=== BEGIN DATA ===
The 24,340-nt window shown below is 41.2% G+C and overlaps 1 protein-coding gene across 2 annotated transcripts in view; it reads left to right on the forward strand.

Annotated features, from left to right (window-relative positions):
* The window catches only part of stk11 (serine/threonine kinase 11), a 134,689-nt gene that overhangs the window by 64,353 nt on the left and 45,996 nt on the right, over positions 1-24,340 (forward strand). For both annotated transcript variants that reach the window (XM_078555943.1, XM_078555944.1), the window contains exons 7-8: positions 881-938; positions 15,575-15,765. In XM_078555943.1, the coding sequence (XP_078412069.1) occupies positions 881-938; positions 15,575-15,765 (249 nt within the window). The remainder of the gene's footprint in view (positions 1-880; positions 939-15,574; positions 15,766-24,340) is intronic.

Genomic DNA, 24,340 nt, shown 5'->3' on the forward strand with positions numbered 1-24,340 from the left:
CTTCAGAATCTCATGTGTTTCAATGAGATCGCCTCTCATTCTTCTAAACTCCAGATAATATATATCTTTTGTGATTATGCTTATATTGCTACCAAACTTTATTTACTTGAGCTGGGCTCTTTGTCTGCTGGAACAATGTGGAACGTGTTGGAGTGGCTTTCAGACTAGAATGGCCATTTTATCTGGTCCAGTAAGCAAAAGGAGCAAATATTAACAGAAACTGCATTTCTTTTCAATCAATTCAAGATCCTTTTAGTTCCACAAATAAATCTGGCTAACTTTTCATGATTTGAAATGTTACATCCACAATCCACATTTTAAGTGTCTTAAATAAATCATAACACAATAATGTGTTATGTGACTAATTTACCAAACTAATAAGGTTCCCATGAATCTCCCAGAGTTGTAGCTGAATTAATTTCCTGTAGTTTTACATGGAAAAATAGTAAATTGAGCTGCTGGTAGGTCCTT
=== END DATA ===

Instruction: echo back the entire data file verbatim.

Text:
The 24,340-nt window shown below is 41.2% G+C and overlaps 1 protein-coding gene across 2 annotated transcripts in view; it reads left to right on the forward strand.

Annotated features, from left to right (window-relative positions):
* The window catches only part of stk11 (serine/threonine kinase 11), a 134,689-nt gene that overhangs the window by 64,353 nt on the left and 45,996 nt on the right, over positions 1-24,340 (forward strand). For both annotated transcript variants that reach the window (XM_078555943.1, XM_078555944.1), the window contains exons 7-8: positions 881-938; positions 15,575-15,765. In XM_078555943.1, the coding sequence (XP_078412069.1) occupies positions 881-938; positions 15,575-15,765 (249 nt within the window). The remainder of the gene's footprint in view (positions 1-880; positions 939-15,574; positions 15,766-24,340) is intronic.

Genomic DNA, 24,340 nt, shown 5'->3' on the forward strand with positions numbered 1-24,340 from the left:
CTTCAGAATCTCATGTGTTTCAATGAGATCGCCTCTCATTCTTCTAAACTCCAGATAATATATATCTTTTGTGATTATGCTTATATTGCTACCAAACTTTATTTACTTGAGCTGGGCTCTTTGTCTGCTGGAACAATGTGGAACGTGTTGGAGTGGCTTTCAGACTAGAATGGCCATTTTATCTGGTCCAGTAAGCAAAAGGAGCAAATATTAACAGAAACTGCATTTCTTTTCAATCAATTCAAGATCCTTTTAGTTCCACAAATAAATCTGGCTAACTTTTCATGATTTGAAATGTTACATCCACAATCCACATTTTAAGTGTCTTAAATAAATCATAACACAATAATGTGTTATGTGACTAATTTACCAAACTAATAAGGTTCCCATGAATCTCCCAGAGTTGTAGCTGAATTAATTTCCTGTAGTTTTACATGGAAAAATAGTAAATTGAGCTGCTGGTAGGTCCTT